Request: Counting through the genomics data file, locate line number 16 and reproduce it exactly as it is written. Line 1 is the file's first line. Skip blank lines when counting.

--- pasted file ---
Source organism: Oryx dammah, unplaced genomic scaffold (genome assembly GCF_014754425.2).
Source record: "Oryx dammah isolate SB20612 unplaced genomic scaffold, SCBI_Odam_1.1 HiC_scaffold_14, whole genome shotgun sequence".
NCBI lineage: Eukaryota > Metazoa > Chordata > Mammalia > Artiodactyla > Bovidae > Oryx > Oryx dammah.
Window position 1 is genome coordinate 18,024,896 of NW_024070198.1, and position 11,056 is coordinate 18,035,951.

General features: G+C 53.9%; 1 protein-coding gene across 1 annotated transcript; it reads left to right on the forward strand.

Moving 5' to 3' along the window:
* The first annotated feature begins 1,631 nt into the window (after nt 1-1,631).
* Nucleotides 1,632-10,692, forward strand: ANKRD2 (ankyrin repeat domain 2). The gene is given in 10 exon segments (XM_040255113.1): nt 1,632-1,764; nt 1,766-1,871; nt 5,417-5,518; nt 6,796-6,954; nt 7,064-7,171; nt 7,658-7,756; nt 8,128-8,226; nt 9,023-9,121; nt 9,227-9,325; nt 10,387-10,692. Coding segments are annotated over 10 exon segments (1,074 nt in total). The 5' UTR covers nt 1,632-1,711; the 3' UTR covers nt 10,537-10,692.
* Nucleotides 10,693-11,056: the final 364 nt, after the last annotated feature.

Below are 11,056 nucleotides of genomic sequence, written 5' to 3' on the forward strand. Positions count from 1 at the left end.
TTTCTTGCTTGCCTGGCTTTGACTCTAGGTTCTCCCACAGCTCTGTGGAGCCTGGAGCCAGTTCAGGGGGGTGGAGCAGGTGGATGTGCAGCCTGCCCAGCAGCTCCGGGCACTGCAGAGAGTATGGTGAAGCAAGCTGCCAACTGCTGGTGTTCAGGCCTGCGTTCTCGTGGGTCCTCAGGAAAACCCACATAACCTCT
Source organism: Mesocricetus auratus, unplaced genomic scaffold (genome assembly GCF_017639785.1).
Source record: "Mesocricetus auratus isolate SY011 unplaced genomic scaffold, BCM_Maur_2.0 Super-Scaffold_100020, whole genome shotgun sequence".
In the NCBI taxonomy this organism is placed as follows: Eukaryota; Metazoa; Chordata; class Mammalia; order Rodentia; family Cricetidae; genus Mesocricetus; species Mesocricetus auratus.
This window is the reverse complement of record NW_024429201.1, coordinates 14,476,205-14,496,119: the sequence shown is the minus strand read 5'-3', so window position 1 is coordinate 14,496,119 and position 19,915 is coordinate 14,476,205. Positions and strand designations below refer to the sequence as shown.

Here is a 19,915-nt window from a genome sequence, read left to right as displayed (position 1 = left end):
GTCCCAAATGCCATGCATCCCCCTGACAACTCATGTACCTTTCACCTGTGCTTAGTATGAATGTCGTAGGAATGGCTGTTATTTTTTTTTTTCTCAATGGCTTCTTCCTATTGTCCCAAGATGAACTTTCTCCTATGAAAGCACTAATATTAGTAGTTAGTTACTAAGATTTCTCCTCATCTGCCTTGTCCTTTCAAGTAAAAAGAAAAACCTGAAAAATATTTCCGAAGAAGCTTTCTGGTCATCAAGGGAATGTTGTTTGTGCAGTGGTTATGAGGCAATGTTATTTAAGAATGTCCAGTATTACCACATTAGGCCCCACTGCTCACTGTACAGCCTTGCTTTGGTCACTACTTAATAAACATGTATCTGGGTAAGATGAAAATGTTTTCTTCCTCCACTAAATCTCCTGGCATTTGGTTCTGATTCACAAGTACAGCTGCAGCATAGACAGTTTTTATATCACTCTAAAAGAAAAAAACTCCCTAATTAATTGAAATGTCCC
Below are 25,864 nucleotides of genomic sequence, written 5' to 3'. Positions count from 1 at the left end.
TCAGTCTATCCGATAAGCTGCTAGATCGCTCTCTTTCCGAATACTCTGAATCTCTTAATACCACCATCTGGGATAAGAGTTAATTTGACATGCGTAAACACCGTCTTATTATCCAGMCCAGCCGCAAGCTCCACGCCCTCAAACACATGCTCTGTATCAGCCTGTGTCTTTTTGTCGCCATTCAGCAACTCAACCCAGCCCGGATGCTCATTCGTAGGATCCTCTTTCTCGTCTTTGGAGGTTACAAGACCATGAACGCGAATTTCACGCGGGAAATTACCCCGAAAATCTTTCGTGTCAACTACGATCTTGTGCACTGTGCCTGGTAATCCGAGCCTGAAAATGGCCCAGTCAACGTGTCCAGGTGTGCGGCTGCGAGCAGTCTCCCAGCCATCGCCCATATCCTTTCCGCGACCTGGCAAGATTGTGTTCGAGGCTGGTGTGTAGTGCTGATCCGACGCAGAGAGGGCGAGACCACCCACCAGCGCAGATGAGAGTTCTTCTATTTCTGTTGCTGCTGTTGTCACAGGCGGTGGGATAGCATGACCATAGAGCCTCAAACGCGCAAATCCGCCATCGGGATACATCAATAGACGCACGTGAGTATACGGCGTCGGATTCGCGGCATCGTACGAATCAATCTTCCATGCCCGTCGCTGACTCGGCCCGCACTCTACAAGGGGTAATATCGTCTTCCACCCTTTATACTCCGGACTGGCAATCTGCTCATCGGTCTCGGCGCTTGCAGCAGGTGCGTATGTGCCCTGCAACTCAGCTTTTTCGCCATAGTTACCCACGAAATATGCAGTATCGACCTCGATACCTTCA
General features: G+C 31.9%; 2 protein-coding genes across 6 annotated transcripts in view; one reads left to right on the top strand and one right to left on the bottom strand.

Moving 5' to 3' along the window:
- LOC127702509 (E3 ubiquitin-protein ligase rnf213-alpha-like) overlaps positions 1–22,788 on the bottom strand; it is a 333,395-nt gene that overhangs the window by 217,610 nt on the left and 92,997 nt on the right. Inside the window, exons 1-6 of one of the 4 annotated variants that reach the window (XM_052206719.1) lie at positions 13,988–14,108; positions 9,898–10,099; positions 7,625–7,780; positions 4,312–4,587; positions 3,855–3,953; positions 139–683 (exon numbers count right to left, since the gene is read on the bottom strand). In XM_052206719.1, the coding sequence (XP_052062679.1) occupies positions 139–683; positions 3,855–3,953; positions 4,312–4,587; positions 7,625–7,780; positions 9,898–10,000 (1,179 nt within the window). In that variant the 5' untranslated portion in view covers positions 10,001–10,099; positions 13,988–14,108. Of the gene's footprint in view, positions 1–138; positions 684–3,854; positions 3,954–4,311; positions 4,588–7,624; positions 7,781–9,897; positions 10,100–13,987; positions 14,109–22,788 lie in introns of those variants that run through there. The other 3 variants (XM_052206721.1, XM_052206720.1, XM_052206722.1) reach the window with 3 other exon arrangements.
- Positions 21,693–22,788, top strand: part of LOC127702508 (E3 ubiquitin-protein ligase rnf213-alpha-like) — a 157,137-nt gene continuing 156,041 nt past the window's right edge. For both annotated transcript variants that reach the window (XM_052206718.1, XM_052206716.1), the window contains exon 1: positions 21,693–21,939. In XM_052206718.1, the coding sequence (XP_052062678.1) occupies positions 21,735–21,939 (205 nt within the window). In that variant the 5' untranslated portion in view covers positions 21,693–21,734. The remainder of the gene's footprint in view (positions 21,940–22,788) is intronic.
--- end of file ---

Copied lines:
Here is a 19,915-nt window from a genome sequence, read left to right as displayed (position 1 = left end):